American Chameleon: Individualism in Trans-National Context [NOOK Book]

Overview

The concept of individualism that emerged in American society during the late 18th century has long defined America's social, political, and economic institutions. American Chameleon is the first historical work which addresses this concept and its multiple meanings, usages, and contradictions. In this collection of 11 essays, individualism is placed in a comparative, trans-national context that differentiates the American national experience from its European cultural heritage. The authors analyze meanings and ...
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American Chameleon: Individualism in Trans-National Context

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Overview

The concept of individualism that emerged in American society during the late 18th century has long defined America's social, political, and economic institutions. American Chameleon is the first historical work which addresses this concept and its multiple meanings, usages, and contradictions. In this collection of 11 essays, individualism is placed in a comparative, trans-national context that differentiates the American national experience from its European cultural heritage. The authors analyze meanings and usages of individualism in Europe?particularly France, Germany, and Great Britain?in order to clarify those found in American society. Also examined are the limitations of the concept in relation to minority groups and women. A 19th-centurty perspective of individualism is the central focus of American Chameleon, but the final chapter adds a contemporary dimension. Editors and authors Richard Curry and Lawrence Goodheart herein offer scholars, students and interested citizens new interpretations and a deeper understanding of the past, present, and future of American society itself.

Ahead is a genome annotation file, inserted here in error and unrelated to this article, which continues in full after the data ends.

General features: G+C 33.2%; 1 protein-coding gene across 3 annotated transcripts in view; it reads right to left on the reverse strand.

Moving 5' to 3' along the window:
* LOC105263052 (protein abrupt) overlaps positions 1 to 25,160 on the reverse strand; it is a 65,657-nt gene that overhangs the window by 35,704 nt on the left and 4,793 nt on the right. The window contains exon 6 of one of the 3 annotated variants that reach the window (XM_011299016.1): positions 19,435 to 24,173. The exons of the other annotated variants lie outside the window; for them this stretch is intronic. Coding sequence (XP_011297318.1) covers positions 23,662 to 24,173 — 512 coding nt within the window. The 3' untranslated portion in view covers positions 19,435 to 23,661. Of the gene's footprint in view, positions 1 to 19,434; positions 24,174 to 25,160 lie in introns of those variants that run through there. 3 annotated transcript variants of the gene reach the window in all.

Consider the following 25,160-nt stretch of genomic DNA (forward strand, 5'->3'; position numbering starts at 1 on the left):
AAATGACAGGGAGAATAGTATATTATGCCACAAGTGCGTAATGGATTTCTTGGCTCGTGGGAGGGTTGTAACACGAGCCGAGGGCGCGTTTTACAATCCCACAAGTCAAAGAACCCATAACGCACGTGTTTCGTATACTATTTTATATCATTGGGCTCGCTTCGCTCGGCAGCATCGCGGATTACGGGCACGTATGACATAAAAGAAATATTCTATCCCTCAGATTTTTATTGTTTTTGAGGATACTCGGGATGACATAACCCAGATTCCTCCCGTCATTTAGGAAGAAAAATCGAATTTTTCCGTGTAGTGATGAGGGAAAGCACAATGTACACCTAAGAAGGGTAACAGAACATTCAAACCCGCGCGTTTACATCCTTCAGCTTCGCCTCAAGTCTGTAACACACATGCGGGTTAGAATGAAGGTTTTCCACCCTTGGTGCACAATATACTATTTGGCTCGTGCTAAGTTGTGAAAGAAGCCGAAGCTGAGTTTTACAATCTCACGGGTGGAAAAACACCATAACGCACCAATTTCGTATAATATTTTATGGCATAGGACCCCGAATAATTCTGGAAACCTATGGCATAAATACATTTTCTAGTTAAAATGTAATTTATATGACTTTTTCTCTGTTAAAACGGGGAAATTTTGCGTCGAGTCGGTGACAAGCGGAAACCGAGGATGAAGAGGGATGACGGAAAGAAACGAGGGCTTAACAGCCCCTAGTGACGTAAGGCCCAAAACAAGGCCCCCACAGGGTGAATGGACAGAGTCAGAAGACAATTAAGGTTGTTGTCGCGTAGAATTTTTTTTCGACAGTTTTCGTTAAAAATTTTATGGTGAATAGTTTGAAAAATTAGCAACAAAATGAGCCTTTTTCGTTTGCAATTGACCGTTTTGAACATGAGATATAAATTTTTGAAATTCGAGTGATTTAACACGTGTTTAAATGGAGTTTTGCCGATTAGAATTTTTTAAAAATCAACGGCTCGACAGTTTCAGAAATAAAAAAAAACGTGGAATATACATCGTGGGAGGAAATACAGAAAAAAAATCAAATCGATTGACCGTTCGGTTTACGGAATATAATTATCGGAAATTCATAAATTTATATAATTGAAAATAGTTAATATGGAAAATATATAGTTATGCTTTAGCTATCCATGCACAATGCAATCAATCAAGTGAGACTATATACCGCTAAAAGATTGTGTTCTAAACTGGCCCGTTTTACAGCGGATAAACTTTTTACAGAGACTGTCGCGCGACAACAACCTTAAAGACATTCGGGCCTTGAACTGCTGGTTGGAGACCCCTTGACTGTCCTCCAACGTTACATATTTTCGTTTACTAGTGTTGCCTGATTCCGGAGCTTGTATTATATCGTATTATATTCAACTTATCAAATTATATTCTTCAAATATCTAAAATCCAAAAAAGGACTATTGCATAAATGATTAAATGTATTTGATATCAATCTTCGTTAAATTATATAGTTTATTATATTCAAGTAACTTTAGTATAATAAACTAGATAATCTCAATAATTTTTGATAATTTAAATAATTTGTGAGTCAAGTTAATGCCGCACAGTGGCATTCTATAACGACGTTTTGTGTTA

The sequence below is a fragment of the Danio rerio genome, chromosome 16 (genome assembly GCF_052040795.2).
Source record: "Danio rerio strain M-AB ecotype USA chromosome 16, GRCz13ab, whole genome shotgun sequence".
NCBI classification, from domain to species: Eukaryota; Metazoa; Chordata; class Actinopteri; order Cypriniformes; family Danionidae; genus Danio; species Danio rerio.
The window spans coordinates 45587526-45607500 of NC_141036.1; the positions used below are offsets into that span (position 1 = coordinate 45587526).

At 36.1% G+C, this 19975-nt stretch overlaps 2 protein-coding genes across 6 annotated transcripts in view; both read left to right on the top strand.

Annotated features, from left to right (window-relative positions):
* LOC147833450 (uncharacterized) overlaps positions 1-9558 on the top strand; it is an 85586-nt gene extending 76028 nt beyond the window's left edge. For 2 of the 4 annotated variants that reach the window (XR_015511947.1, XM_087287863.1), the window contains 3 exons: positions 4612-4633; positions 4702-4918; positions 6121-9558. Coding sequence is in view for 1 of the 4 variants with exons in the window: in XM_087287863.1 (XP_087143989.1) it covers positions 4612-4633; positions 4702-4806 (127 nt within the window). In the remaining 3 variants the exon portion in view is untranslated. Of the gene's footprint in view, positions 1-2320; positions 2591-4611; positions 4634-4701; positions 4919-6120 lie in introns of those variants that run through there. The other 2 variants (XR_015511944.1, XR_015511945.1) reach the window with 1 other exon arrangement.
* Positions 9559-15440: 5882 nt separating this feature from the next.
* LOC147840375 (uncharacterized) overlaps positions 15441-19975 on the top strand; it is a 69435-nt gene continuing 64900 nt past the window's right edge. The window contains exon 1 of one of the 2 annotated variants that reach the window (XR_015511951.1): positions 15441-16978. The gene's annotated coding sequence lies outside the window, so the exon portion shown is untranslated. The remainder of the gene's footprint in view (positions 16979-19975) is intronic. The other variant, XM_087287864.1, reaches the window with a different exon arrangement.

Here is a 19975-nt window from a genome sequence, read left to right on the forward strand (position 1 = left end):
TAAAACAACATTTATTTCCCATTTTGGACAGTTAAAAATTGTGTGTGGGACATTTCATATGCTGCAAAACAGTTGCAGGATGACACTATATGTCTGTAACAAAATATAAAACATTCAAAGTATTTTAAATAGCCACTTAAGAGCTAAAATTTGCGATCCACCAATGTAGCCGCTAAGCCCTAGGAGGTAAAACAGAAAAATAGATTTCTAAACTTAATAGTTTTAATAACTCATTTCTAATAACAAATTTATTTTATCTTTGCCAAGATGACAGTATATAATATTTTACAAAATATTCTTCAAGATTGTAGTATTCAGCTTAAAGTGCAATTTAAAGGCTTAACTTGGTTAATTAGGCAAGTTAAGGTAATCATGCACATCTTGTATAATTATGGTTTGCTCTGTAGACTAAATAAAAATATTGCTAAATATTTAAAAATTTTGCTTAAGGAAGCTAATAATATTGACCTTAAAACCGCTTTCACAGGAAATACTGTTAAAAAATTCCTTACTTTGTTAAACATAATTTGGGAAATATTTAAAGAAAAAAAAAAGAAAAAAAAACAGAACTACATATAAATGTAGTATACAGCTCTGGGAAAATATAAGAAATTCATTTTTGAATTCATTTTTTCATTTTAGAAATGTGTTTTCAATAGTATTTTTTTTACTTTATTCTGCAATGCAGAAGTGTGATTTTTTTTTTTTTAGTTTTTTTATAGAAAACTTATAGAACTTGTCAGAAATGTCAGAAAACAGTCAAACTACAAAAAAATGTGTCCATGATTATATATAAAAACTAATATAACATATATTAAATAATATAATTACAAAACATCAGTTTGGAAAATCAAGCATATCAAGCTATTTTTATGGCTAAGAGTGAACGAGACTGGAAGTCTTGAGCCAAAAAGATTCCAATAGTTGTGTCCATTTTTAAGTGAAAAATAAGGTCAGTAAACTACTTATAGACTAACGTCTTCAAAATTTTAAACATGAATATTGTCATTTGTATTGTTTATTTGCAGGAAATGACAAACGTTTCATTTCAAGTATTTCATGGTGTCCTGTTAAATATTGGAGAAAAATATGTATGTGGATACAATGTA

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Editorial Reviews

Publishers Weekly - Publisher's Weekly
Although Curry ( Freedom at Risk ) and Goodheart ( Abolitionist, Actuary, Atheist ) clearly aim for an academic audience, general readers, too, will appreciate these 11 erudite but accessible essays on the American concept of individualism. ``The Emergence of an Individualistic Ethos in American Society,'' by Curry and Karl E. Valois, considers some of the factors in the emergence of individualism as this country's dominant ideology in the mid-19th century; among them are the influence of enlightenment ideals, the decline of ``deferential politics'' (in which power is the natural province of a privileged few) and the rise of evangelical Christianity. In ``Can a Woman Be an Individual?'' Linda K. Kerber explores the few ways women historically have been able to gain ``individual authenticity,'' noting that the rhetoric and imagery of individuality have traditionally served the interests of men. Loren Schweninger's ``From Assertiveness to Individualism'' probes black cultural values and shows how the assertiveness demonstrated by slaves who acquired their freedom evolved into ``full-blown individualism'' that, for blacks, could be contradictory and even pernicious. (Dec.)
Booknews
In 11 essays, individualism is placed in a comparative, trans-national context that differentiates the American national-experience from its European cultural heritage. The authors analyze meanings and usages of individualism in Europe--particularly France, German, and Great Britain--in order to clarify those found in American society. Paper edition (unseen), $17.50. Annotation c. Book News, Inc., Portland, OR (booknews.com)
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Product Details

  • ISBN-13: 9781612770543
  • Publisher: Kent State University Press
  • Publication date: 9/26/2012
  • Sold by: Barnes & Noble
  • Format: eBook
  • Pages: 289
  • File size: 653 KB

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